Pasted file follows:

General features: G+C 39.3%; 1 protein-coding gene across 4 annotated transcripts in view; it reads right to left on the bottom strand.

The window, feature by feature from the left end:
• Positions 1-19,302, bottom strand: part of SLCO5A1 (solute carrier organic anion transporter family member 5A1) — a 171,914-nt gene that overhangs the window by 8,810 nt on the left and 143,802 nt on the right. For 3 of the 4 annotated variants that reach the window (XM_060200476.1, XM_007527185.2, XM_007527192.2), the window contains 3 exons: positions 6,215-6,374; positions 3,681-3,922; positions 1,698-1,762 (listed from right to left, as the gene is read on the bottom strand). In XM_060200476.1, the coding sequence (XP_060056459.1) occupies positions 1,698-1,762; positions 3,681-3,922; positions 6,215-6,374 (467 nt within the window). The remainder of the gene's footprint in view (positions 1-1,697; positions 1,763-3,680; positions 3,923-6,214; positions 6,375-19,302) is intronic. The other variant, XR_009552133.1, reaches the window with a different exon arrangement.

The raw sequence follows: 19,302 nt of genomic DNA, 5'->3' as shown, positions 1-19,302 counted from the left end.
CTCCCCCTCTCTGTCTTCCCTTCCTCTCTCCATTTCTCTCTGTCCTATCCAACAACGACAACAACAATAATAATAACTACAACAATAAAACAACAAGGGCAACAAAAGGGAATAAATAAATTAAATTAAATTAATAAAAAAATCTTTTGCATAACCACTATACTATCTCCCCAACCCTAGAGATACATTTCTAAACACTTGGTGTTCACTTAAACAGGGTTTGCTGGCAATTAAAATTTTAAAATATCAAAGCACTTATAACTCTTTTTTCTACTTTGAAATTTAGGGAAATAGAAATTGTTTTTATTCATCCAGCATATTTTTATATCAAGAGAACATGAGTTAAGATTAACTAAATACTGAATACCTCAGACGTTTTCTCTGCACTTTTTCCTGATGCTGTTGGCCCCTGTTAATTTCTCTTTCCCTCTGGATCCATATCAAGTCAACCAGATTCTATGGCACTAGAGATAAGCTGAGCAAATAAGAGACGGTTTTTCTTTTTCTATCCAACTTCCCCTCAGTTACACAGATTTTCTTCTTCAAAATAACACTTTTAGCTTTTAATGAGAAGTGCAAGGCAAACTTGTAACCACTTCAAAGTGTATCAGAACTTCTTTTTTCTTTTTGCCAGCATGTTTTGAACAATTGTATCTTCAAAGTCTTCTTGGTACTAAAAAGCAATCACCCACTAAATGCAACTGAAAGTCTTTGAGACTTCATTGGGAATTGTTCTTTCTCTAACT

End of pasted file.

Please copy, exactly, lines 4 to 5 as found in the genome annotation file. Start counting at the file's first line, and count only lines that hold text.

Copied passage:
The raw sequence follows: 19,302 nt of genomic DNA, 5'->3' as shown, positions 1-19,302 counted from the left end.
CTCCCCCTCTCTGTCTTCCCTTCCTCTCTCCATTTCTCTCTGTCCTATCCAACAACGACAACAACAATAATAATAACTACAACAATAAAACAACAAGGGCAACAAAAGGGAATAAATAAATTAAATTAAATTAATAAAAAAATCTTTTGCATAACCACTATACTATCTCCCCAACCCTAGAGATACATTTCTAAACACTTGGTGTTCACTTAAACAGGGTTTGCTGGCAATTAAAATTTTAAAATATCAAAGCACTTATAACTCTTTTTTCTACTTTGAAATTTAGGGAAATAGAAATTGTTTTTATTCATCCAGCATATTTTTATATCAAGAGAACATGAGTTAAGATTAACTAAATACTGAATACCTCAGACGTTTTCTCTGCACTTTTTCCTGATGCTGTTGGCCCCTGTTAATTTCTCTTTCCCTCTGGATCCATATCAAGTCAACCAGATTCTATGGCACTAGAGATAAGCTGAGCAAATAAGAGACGGTTTTTCTTTTTCTATCCAACTTCCCCTCAGTTACACAGATTTTCTTCTTCAAAATAACACTTTTAGCTTTTAATGAGAAGTGCAAGGCAAACTTGTAACCACTTCAAAGTGTATCAGAACTTCTTTTTTCTTTTTGCCAGCATGTTTTGAACAATTGTATCTTCAAAGTCTTCTTGGTACTAAAAAGCAATCACCCACTAAATGCAACTGAAAGTCTTTGAGACTTCATTGGGAATTGTTCTTTCTCTAACT